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How Beautiful We Were cover art

How Beautiful We Were

Written by: Imbolo Mbue
Narrated by: Prentice Onayemi,Janina Edwards,Dion Graham,JD Jackson,Allyson Johnson,Lisa Renee Pitts
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Publisher's Summary

A fearless young woman from a small African village starts a revolution against an American oil company in this sweeping, inspiring novel from the New York Times best-selling author of Behold the Dreamers.

One of the 10 Best Books of the Year: The New York Times, People One of the Best Books of the Year: The New York Times Book Review, The Washington Post, Esquire, Good Housekeeping, The Christian Science Monitor, Marie Claire, Ms. magazine, BookPage, Kirkus Reviews

“Mbue reaches for the moon and, by the novel’s end, has it firmly held in her hand.” (NPR)

We should have known the end was near. So begins Imbolo Mbue’s powerful second novel, How Beautiful We Were. Set in the fictional African village of Kosawa, it tells of a people living in fear amid environmental degradation wrought by an American oil company. Pipeline spills have rendered farmlands infertile. Children are dying from drinking toxic water. Promises of cleanup and financial reparations to the villagers are made - and ignored. The country’s government, led by a brazen dictator, exists to serve its own interests. Left with few choices, the people of Kosawa decide to fight back. Their struggle will last for decades and come at a steep price.

Told from the perspective of a generation of children and the family of a girl named Thula who grows up to become a revolutionary, How Beautiful We Were is a masterful exploration of what happens when the reckless drive for profit, coupled with the ghost of colonialism, comes up against one community’s determination to hold on to its ancestral land and a young woman’s willingness to sacrifice everything for the sake of her people’s freedom.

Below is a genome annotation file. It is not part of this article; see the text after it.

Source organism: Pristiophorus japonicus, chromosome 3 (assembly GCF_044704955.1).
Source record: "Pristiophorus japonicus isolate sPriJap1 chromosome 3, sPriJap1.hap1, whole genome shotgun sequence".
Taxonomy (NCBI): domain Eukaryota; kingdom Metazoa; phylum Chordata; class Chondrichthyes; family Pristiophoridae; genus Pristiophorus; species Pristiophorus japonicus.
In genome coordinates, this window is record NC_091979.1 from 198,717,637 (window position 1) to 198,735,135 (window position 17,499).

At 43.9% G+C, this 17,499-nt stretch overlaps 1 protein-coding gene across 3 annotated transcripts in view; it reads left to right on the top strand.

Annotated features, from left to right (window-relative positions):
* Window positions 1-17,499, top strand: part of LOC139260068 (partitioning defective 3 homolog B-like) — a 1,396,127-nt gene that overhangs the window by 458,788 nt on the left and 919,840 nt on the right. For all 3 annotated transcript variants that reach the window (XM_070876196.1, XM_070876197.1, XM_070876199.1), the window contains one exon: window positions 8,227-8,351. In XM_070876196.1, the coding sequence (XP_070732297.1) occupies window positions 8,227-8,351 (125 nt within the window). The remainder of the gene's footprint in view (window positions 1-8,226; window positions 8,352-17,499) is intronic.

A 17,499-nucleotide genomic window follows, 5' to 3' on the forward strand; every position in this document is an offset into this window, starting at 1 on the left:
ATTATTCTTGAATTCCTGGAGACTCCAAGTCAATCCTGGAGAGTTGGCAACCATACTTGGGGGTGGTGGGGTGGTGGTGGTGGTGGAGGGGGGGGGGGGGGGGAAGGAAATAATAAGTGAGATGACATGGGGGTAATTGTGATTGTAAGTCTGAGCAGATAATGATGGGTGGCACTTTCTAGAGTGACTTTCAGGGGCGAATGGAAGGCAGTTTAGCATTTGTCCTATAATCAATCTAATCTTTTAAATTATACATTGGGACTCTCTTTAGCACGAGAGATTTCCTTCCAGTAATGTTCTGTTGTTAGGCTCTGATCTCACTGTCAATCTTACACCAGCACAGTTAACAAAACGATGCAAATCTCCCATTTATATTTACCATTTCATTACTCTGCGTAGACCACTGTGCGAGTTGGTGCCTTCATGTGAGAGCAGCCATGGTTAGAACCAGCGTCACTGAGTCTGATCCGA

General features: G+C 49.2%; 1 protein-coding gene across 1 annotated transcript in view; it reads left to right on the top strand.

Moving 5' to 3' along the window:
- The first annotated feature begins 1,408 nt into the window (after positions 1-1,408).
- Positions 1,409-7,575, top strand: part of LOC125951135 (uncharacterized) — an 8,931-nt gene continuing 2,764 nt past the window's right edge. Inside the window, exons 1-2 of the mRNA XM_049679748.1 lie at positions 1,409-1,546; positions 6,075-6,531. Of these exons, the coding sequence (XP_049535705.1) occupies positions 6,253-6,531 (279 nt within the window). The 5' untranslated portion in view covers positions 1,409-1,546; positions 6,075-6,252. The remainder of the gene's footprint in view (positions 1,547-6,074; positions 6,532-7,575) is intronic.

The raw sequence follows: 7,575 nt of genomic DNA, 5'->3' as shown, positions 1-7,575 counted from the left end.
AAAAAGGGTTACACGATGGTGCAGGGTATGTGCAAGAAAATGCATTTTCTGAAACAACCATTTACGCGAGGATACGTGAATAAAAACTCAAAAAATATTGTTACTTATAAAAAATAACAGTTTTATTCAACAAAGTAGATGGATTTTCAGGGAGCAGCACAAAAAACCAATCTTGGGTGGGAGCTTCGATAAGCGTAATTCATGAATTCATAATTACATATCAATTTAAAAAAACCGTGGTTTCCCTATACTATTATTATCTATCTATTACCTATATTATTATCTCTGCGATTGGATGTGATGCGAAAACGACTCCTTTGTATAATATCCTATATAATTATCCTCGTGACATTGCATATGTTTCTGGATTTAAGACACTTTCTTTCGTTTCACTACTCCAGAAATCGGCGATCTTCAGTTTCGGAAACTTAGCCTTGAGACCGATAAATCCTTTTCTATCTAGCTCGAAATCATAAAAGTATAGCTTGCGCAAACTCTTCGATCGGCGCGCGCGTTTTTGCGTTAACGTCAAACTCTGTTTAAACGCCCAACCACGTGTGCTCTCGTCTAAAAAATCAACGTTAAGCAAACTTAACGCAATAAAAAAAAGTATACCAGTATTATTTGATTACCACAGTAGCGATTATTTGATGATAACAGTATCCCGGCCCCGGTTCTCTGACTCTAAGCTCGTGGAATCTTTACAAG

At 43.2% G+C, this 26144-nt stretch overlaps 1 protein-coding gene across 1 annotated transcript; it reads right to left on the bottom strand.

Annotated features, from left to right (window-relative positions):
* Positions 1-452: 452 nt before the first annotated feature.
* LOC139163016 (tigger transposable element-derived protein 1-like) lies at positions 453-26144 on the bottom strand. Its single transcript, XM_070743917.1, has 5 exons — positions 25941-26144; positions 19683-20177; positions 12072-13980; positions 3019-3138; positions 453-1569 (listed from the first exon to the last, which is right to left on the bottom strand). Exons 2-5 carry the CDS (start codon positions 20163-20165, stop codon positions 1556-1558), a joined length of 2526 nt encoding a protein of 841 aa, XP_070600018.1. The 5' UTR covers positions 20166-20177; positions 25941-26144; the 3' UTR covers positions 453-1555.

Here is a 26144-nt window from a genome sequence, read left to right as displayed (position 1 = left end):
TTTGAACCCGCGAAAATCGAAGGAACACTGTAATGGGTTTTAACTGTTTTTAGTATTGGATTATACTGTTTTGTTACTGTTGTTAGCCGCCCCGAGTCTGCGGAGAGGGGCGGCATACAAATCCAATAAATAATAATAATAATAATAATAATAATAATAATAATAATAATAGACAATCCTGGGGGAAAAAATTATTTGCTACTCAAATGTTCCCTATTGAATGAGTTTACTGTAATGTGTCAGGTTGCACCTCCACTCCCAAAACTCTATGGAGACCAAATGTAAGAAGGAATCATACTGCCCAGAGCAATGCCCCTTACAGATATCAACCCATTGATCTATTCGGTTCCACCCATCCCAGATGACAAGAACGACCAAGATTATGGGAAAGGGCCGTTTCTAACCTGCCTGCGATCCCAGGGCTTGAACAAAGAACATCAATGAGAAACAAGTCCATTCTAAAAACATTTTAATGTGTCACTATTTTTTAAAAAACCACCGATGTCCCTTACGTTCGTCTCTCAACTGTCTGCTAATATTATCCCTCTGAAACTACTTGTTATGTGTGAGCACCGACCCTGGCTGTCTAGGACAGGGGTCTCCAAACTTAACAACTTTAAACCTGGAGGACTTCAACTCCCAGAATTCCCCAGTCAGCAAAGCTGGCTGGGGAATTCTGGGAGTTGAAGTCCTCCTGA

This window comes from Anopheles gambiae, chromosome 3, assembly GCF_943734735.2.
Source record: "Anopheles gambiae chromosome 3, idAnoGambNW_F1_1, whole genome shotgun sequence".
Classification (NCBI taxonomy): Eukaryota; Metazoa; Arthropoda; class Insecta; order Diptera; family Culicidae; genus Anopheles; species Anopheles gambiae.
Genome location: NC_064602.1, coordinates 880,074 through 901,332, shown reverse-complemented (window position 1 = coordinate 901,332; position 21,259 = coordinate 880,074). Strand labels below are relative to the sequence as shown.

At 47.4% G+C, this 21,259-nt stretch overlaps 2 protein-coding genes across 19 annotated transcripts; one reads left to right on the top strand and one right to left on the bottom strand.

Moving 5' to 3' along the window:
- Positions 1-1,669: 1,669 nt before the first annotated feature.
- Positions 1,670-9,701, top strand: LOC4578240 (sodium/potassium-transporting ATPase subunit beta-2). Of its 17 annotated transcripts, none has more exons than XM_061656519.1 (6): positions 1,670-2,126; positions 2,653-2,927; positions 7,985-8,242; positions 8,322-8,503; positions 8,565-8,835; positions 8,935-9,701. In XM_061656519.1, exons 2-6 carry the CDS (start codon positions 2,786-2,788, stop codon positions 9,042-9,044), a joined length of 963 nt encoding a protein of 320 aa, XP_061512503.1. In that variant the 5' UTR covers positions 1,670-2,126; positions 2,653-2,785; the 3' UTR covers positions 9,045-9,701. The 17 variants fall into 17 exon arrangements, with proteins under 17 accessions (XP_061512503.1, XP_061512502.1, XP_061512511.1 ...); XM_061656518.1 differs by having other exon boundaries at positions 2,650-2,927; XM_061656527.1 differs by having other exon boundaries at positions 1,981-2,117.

©2020 Imbolo Mbue (P)2020 Random House Audio

What the critics say

"Sweeping and quietly devastating...How Beautiful We Were charts the ways repression, be it at the hands of a government or a corporation or a society, can turn the most basic human needs into radical and radicalizing acts.... Profoundly affecting." (The New York Times Book Review)

"What a stunningly beautiful writer Mbue is, and how lucky we are to have her stories in the world." (USA Today

“It’s a heartbreaking and relevant story that seeps into your bones, quickly engulfs you and doesn’t let go.” (The Seattle Times)

What listeners say about How Beautiful We Were

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    4 out of 5 stars

Frustrating but real

an oil company takes everything from a people, a people rise in resistance, an oil company take everything from a people....

it is difficult not to feel angry with the author as hope for salvation from the violent and all consuming forces of imperialism and environmental destruction are first cultivated and then slowly and systematically destroyed. but why should our anger be directed at the author when the story she has written, about a fictional village in a fictional country destroyed by a fictional oil company, has played out in exactly this way and ways even more horrifying in real villiages and countries all over the globe - a thousand Kosawas over and over and over again. who really deserves our anger and frustration? I wanted another story. I wanted fiction to deliver the salvation that this world denies us. But maybe we are not meant to find salvation in stories. maybe it is something we must create for ourselves.

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Absolutely outstanding

I completely enjoyed listening to this captivating story. The character development and different POVs are woven together beautifully.

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  • Benjamin W. Adams
  • 2021-04-04

powerful story, meh narration

This is a powerful and moving story beautifully written. I mainly struggled with being distracted by the very American accents of the supposed rural African villagers. It really took away from the book's authenticity.

6 people found this helpful

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  • Anonymous User
  • 2021-10-18

As relevant as it is heart-wrenching